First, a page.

But Manti's story was not over. With the release of the documentary series on Netflix Untold: The Girlfriend Who Didn't Exist Manti was finally able to open about his reactions and feelings on the whole situation. The struggles that he went through were unimaginable. The media had turn him and his life apart. Many would not have been able to carry on. But Manti Te'o is not just anyone. He was able to take the very important step of working with a therapist. This was not an insignificant moment in his journey. As stated on the documentary Manti began working on not only forgiving those involved in the situation that destroyed his world, but he also working on forgiving himself. In an era where mental health for athletes has been scrutinized and debated, especially for male athletes, Manti came forward and told his story. He embraced the tribulations that that had been sent his way. Manti the precede to play some of his best football in the NFL for the New Orleans Saints.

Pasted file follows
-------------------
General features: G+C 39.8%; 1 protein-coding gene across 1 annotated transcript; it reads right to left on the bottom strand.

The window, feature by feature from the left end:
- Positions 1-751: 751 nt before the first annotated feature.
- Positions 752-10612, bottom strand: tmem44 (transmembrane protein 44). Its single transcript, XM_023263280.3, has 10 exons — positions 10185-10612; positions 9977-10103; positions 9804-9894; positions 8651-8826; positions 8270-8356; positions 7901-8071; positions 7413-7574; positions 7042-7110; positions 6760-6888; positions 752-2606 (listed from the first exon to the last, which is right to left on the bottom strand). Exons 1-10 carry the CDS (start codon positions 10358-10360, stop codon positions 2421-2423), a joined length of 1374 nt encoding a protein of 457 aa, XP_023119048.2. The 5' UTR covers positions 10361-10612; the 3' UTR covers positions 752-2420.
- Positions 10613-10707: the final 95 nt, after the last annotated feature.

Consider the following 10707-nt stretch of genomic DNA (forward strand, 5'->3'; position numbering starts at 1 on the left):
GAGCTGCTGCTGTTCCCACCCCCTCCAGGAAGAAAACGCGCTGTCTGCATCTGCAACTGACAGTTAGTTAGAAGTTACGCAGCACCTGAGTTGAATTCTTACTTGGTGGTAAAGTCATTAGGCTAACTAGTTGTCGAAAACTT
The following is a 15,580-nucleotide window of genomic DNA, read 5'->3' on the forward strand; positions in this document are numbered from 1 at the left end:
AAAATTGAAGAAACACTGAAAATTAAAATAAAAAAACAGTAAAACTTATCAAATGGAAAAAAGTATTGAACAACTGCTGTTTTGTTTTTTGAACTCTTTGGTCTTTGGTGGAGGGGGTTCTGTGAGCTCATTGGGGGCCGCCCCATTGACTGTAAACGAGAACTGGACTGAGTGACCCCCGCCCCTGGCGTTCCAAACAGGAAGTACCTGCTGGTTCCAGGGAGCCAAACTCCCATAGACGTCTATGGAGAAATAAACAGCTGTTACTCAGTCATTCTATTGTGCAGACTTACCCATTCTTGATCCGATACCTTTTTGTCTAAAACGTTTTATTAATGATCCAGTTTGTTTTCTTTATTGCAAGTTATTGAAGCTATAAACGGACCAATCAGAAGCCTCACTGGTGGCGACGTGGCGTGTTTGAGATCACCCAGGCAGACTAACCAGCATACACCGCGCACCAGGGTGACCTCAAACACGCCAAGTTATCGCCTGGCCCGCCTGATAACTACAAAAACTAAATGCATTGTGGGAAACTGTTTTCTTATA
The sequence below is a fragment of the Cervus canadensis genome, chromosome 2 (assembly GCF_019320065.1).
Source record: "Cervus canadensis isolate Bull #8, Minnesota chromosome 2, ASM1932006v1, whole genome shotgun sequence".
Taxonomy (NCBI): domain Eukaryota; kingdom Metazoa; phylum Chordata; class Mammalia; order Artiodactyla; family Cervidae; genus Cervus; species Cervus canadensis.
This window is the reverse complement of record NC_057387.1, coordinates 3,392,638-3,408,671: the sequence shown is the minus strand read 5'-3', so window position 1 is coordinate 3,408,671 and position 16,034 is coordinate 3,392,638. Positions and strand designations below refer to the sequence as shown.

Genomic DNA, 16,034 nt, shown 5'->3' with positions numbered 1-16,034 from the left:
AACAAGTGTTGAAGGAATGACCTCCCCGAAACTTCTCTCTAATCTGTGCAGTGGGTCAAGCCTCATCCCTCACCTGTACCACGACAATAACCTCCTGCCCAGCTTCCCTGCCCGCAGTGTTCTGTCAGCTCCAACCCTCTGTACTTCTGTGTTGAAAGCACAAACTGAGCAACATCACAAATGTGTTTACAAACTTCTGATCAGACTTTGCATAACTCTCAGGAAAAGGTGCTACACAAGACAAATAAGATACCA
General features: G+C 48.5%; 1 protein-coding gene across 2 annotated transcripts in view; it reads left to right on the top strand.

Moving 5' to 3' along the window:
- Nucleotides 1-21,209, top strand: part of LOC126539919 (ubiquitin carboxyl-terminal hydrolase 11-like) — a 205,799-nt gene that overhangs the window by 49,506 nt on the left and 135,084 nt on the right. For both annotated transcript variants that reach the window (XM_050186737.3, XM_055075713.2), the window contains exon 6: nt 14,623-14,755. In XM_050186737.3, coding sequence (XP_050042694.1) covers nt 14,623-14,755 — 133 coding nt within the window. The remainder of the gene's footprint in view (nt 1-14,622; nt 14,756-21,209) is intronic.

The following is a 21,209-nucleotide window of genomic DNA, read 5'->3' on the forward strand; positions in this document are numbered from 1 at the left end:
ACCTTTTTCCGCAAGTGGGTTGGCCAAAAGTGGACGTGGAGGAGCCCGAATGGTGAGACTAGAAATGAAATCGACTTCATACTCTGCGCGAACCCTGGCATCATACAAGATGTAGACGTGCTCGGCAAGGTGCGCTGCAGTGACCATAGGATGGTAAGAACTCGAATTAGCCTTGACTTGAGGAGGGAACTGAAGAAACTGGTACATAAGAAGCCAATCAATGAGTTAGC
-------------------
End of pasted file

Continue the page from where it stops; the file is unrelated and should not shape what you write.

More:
But his journey was not just about being great at football again. Towards the end of the documentary Manti stated “I knew that in order for me to continue to be the man who I wanted to be, forgiveness was something that I had to exercise, no matter how hard it was at that time. And I started to realize the power of forgiveness.”


Even though Manti had every right to be angry and bitter for how his life had been altered; he chose the path of forgiveness and healing. Manti has become a legend in his own right, a new Irish legend for modern times. A man who was strong enough to forgive, because he knows it is only the weak that hold on to revenge and anger.


“If there is anything I wanted from this thing, it was to give some of us hope who needed it, to tell those who needed some love that they're loved, and to help them to forgive, to forgive others and most importantly to forgive themselves.” – Manti Te'o